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Also, the pantry

I calculated yesterday that I used about $180 of my $200 budget to this point. But I also need to note that I used some things I had in my pantry. This is a really rough calculation of those ingredients, to get a better picture of how I fared against the budget.
  • Tamari soy sauce. The bottle was $4 last month, and I used about 1/10 of it. $.40
  • Olive oil. I bought that on sale in September for about $5, if memory serves. I used 1/2 of that bottle, so $2.50
  • Coconut oil. I bought a gallon of Tropical Traditions Expeller-Pressed coconut oil a few months ago for $39 with a free shipping deal. I used about 4 tablespoons, so...um...(excuse me while I google) $.15 (256 tablespoons in a gallon, by the way)
  • Chili powder. I have no idea how much, but the spices I buy average $4 a bottle, and I used about 1/8 of the bottle, so $.50
  • Blueberries from the freezer. The bag was $2, and I used about 20 berries. I'll call that 1/10 of the bag, so $.20
  • Salt and pepper: most food stamp challenges don't include this since most people have it around. I use sea salt I grind myself, though, so factor in a dollar for that to be generous. The can lasts me about a year and is $10 or so.
  • Basil: I used about 1/10 of that bottle, so .40
  • Oregano: the same
  • Brown sugar: $1.29/lb, and I used about a cup over the course of a month, and there are about 5 cups in this bag, so $.26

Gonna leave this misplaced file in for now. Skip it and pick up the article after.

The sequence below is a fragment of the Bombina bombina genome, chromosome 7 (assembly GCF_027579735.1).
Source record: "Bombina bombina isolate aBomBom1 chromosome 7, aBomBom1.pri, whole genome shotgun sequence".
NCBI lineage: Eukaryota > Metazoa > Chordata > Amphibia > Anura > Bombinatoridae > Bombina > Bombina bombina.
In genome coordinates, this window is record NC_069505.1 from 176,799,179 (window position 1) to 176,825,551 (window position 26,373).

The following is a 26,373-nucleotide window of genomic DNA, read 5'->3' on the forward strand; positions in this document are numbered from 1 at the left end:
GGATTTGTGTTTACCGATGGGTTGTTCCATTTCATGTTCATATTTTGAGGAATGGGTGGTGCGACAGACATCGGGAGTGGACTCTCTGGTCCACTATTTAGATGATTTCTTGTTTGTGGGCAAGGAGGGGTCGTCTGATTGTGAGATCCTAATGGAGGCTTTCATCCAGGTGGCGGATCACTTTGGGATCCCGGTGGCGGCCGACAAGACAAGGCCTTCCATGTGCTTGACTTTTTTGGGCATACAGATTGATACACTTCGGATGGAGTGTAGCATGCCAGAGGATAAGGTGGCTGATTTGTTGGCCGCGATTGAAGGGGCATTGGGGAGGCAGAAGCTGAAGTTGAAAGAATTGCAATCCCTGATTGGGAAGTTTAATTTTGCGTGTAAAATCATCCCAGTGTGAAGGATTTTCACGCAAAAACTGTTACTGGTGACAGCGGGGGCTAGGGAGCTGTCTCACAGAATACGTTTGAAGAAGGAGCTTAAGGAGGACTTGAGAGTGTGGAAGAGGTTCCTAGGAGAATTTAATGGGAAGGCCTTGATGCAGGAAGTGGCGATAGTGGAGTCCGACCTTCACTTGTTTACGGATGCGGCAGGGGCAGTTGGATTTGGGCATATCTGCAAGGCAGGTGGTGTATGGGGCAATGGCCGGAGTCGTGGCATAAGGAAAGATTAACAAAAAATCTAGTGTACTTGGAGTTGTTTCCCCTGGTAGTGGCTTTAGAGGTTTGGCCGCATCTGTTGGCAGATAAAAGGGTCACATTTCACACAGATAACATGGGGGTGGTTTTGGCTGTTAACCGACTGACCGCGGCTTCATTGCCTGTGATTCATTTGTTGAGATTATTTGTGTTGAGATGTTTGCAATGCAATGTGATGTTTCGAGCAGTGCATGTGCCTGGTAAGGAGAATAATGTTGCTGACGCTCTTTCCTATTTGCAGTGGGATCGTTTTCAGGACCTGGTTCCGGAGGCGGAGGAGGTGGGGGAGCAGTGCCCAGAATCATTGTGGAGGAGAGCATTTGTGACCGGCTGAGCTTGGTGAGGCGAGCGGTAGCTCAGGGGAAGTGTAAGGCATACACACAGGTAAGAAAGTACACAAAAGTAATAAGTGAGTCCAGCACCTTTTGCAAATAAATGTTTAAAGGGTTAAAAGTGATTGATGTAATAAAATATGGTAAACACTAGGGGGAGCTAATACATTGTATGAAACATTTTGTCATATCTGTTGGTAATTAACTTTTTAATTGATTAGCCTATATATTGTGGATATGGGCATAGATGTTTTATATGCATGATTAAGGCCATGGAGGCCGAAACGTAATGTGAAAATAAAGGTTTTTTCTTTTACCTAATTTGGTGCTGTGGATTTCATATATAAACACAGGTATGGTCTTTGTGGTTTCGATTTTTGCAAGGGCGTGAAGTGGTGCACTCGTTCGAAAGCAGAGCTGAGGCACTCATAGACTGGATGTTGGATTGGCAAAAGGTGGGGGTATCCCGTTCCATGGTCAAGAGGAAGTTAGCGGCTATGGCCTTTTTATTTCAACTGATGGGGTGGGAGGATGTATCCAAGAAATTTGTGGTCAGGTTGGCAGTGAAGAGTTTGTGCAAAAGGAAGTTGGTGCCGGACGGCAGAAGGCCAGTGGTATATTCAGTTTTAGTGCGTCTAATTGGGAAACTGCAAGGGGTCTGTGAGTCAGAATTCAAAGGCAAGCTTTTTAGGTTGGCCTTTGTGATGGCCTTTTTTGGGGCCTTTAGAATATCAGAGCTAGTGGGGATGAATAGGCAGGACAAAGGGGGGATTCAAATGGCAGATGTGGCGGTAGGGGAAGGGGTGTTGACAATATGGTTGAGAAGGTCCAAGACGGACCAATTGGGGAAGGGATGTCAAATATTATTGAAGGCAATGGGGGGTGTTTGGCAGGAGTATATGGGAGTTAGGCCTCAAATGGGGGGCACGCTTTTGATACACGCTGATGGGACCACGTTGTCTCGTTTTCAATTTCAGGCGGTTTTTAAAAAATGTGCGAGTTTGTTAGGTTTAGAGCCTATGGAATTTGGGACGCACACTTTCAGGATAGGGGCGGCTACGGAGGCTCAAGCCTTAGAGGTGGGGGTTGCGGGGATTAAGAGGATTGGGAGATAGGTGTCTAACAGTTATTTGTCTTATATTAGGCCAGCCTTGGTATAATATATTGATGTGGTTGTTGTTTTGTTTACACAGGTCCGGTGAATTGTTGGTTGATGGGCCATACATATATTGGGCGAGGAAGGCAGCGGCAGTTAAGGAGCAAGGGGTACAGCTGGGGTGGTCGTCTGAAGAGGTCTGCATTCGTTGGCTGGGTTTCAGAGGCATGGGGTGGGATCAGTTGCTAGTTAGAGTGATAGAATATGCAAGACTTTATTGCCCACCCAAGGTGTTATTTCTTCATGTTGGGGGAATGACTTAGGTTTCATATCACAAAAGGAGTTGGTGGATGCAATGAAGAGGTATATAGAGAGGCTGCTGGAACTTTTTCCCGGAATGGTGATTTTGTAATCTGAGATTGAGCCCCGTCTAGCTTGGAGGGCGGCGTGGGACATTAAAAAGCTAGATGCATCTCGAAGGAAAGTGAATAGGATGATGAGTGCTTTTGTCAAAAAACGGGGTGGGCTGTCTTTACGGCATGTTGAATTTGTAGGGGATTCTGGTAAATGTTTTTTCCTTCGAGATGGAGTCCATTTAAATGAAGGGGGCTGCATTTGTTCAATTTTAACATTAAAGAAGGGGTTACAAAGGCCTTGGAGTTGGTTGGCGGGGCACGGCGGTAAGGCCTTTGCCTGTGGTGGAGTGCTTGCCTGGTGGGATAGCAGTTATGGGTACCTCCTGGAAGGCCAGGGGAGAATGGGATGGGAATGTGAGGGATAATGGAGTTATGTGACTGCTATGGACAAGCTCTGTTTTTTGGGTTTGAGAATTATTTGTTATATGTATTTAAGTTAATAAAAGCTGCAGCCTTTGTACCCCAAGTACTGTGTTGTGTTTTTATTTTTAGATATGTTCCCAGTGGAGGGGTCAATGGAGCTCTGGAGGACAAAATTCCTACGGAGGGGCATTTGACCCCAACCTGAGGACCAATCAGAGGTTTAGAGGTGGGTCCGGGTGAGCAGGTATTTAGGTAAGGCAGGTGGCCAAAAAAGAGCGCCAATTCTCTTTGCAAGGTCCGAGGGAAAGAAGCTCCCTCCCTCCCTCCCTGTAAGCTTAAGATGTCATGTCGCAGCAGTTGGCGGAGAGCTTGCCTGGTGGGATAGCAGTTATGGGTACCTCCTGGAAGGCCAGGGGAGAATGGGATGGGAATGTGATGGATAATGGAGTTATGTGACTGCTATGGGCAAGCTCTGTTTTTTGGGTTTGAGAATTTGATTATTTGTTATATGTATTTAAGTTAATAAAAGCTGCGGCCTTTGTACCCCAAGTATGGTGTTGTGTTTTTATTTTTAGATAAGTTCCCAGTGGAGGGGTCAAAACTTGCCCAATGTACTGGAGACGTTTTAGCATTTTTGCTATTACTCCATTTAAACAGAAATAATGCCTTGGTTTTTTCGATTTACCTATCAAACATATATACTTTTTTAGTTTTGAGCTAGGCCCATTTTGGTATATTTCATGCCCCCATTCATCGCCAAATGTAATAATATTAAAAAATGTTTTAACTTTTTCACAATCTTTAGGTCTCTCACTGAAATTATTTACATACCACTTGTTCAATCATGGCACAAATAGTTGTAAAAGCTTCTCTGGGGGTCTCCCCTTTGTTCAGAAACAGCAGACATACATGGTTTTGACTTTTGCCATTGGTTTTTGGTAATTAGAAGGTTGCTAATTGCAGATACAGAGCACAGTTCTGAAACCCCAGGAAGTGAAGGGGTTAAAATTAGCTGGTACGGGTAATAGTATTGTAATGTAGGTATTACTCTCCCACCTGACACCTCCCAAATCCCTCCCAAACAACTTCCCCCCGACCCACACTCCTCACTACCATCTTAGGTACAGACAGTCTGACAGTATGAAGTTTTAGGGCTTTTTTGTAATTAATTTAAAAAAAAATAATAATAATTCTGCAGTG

• Baking powder: 1 teaspoon. Peapod has this for $2.69 for 50 teaspoons, so $.05
  • Bay leaves: 8. Peapod has these for $4 for about 30 leaves, so $1.06

Total: $6.92 added to my $180. Still well within budget.


( 3 comments — Leave a comment )
Nov. 24th, 2009 08:43 pm (UTC)
I was interested to see which herbs and spices you used regularly. There's one bottle in my cupboard that comes out more than any other, when cooking meat especially (or toasted cheese) - it's Lea & Perrins Worcestershire sauce.

I don't know if you have that in the US but it's a great additive for any sort of casserole. I haven't checked the label though, it may contain something you don't eat. I'll try to remember to look one day!
Nov. 24th, 2009 08:50 pm (UTC)
I checked - and found this. So you can get it, but it has corn syrup and ours doesn't, just the same as the Bolognese sauce we looked at near the beginning of the challenge!

Lea and Perrins in the USA

Lea & Perrins Worcestershire Sauce in the USA differs from the British recipe. Its ingredients are listed as: vinegar, molasses, high fructose corn syrup, anchovies, water, onions, salt, garlic, tamarind concentrate, cloves, natural flavorings and chili pepper extract. The original British recipe uses malt vinegar while the American version uses distilled white vinegar, giving the British version a slightly deeper flavour. Also, the American version uses high fructose corn syrup while the original British recipe still uses sugar, giving the American version a somewhat sweeter and less spicy taste.

The British ingredients are;
malt vinegar (from barley), spirit vinegar, molasses, sugar, salt, anchovies, tamarind extract, onions, garlic, spice, and flavouring. The "spice, and flavouring" is believed to include cloves, soy sauce, lemons, pickles and peppers.
Nov. 24th, 2009 09:01 pm (UTC)
I used to love Worcestershire sauce. I didn't realize the American version doesn't have malt in it. I wonder what the natural flavorings are. That means I might be able to eat it! (can't have barley) Unless the flavoring is soy sauce. Soy sauce has gluten.

I hate that the US uses so much corn syrup. It's cheaper though because of the tariffs we put on sugar imports.
( 3 comments — Leave a comment )